Thinking about Potter made Lily think about her ex-best friend, Severus Snape. He didn’t live far from the Evans’ house and they had met when they were six, Severus even told Lily that she was a witch, and had inseparable since then. Until they went to Hogwarts and they were separated; Severus was sorted into Slytherin while Lily ended up in Gryffindor with Potter and his friends. She had always had a partner in double Potions with Slytherins though, until fifth year. Even before then, Lily knew that Severus had an unhealthy passion for the Dark Arts, and that he was quick to make friends Lily thought were downright creepy. But Lily could overlook that. Severus was her friend, her first and best friend. Until he called her a ‘Mudblood,’ and she realized his life filled with the Dark Arts had no room for her. He insisted he hadn’t meant it, but Lily couldn’t believe him. Severus had been the one to explain how awful that word was, and he had used it before, she knew. She had heard him call other Muggleborns ‘Mudblood,’ just not her. Using the name to mean her was just the last straw that broke their friendship, which had been a dying camel since first year.

Lily would be lying if she said she didn’t miss Severus, though. Not the Severus she knew now, but the Severus who told her about magic and picked dandelions with her. This new Severus scared her. Near the end of last term, Severus had cornered her in the library, out of breath and with a crazy gleam in his black eyes.

“I’ve got them, Lily! Black’s so stupid! He didn’t even know I was there. But now I know how to get them all expelled. Think about it, a Hogwarts without Potter and Black.”

He had been gripping her shoulders, holding her against a large bookshelf, and when she told him to let go, he only continued on about how he was going to find out where Potter and his friends disappeared to every month, gripping her harder.

“Severus, you’re hurting me!”

But he hadn’t listened or hadn’t cared.

“I know you want them gone just as much as I do, and I can do it, Lily! Dumbledore will have to listen.”

A flash of purple light and Severus was on the floor, staring at Lily in shock as she stuffed her wand back in her robes, grabbed her books, and fled the library.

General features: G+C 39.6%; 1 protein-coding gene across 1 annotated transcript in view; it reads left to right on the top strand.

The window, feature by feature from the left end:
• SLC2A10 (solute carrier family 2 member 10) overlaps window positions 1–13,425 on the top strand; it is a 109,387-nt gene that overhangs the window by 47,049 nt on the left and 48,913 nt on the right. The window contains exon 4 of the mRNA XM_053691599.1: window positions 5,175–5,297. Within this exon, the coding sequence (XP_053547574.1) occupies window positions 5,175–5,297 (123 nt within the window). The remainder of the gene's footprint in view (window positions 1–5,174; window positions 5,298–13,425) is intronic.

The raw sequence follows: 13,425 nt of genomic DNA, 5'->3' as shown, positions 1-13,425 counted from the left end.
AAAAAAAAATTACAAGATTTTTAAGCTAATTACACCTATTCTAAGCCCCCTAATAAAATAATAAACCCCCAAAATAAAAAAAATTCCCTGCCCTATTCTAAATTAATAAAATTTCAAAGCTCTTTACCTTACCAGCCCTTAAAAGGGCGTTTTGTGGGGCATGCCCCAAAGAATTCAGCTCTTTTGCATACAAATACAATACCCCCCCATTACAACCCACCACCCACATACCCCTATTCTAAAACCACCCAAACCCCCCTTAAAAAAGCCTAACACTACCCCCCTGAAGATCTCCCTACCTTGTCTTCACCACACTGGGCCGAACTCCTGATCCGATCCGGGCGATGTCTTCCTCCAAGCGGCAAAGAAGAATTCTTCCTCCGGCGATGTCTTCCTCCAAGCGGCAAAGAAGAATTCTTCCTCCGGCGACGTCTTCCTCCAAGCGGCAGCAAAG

Sure, she hated Potter and Black, but she didn’t think it was right to go around plotting to get them all expelled. And no matter what Severus had been trying to tell her, he had terrified her that night. Did he really think that display in the library would win her friendship and trust back? She hoped not.

Crash!

Lily bolted up at the sound of a large amount of glass shattering. Then laid back down, rolling her eyes at her jumpiness. Her parents always watched t.v. with the volume nearly maxed.

But the screams… The screams were eerily real to be coming from the telly. And that was her father, shouting, “Get out!”

Lily wrenched open her trunk and grasped the thin piece of wood lying on the top. The stairs were out of view from the back door, the glass door. She could get down the stairs without the intruder noticing her, stun them, and she and her parents could get away. If this was a Muggle burglar, they wouldn’t stand a chance against Lily’s magic. If this was one of the Dark wizards Professor Dumbledore had warned the students about last year, well, she could still surprise them.

Tap. Tap. Tap.

An owl? An owl! An owl was her chance to send for help. She threw open the window, ripped the parchment off, scribbled ‘HELP’ with the first pen she found, and sent the owl off with her letter. With her parents screaming downstairs, whoever came didn’t matter.

She clutched her wand to her chest until she got to the last stair.

Avada Kedavra!”

Lily’s heart stopped. Her mother screamed. That meant her father was… No. She would save her mother.

“Where is your Mudblood daughter?”

“I told you,” Lily heard her mother sob, “my children aren’t home.”

She took a breath, and prepared to jump out from behind the corner, surprise the intruder and stun him.

But a hand over her mouth and an arm around her waist stopped her.

“Shh, I won’t hurt you, but we have to get out of here,” a familiar voice whispered.

Lily struggled against his hold. She had to get to her mother.

Avada Kedavra!”

She went limp. This idiot stopped her from saving her mother.

“Before they start looking, we have to go.”

Lily only half-fought to return to her house as Severus dragged her away. The last part of the house she saw was a new addition: A hideous skull with a snake coming out of its mouth hovering over her home.

What was it?

 




A/N: The ‘flash of purple light’ was the Revulsion Jinx.